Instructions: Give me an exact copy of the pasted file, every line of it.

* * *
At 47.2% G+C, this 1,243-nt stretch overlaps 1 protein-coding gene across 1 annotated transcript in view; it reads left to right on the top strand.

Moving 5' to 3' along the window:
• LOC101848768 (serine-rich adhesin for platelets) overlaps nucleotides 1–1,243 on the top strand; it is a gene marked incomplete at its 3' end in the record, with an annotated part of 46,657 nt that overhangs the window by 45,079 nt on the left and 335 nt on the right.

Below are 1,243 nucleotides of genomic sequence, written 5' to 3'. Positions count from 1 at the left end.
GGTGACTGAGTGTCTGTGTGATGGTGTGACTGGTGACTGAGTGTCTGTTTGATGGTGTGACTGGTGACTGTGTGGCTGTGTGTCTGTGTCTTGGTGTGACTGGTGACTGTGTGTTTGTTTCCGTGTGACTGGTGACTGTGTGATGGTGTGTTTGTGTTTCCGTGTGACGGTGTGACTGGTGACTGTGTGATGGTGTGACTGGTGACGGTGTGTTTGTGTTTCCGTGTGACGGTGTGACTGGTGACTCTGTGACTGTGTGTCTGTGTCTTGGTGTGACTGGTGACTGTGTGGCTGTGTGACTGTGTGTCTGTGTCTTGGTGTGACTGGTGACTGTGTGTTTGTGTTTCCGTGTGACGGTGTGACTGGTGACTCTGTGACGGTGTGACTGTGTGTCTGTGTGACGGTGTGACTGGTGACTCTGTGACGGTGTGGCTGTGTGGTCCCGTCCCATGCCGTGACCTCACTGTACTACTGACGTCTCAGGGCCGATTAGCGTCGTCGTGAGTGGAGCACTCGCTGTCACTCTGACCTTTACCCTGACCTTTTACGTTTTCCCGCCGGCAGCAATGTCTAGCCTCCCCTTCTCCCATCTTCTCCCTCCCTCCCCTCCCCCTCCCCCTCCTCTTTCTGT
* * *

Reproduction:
At 47.2% G+C, this 1,243-nt stretch overlaps 1 protein-coding gene across 1 annotated transcript in view; it reads left to right on the top strand.

Moving 5' to 3' along the window:
• LOC101848768 (serine-rich adhesin for platelets) overlaps nucleotides 1–1,243 on the top strand; it is a gene marked incomplete at its 3' end in the record, with an annotated part of 46,657 nt that overhangs the window by 45,079 nt on the left and 335 nt on the right.

Below are 1,243 nucleotides of genomic sequence, written 5' to 3'. Positions count from 1 at the left end.
GGTGACTGAGTGTCTGTGTGATGGTGTGACTGGTGACTGAGTGTCTGTTTGATGGTGTGACTGGTGACTGTGTGGCTGTGTGTCTGTGTCTTGGTGTGACTGGTGACTGTGTGTTTGTTTCCGTGTGACTGGTGACTGTGTGATGGTGTGTTTGTGTTTCCGTGTGACGGTGTGACTGGTGACTGTGTGATGGTGTGACTGGTGACGGTGTGTTTGTGTTTCCGTGTGACGGTGTGACTGGTGACTCTGTGACTGTGTGTCTGTGTCTTGGTGTGACTGGTGACTGTGTGGCTGTGTGACTGTGTGTCTGTGTCTTGGTGTGACTGGTGACTGTGTGTTTGTGTTTCCGTGTGACGGTGTGACTGGTGACTCTGTGACGGTGTGACTGTGTGTCTGTGTGACGGTGTGACTGGTGACTCTGTGACGGTGTGGCTGTGTGGTCCCGTCCCATGCCGTGACCTCACTGTACTACTGACGTCTCAGGGCCGATTAGCGTCGTCGTGAGTGGAGCACTCGCTGTCACTCTGACCTTTACCCTGACCTTTTACGTTTTCCCGCCGGCAGCAATGTCTAGCCTCCCCTTCTCCCATCTTCTCCCTCCCTCCCCTCCCCCTCCCCCTCCTCTTTCTGT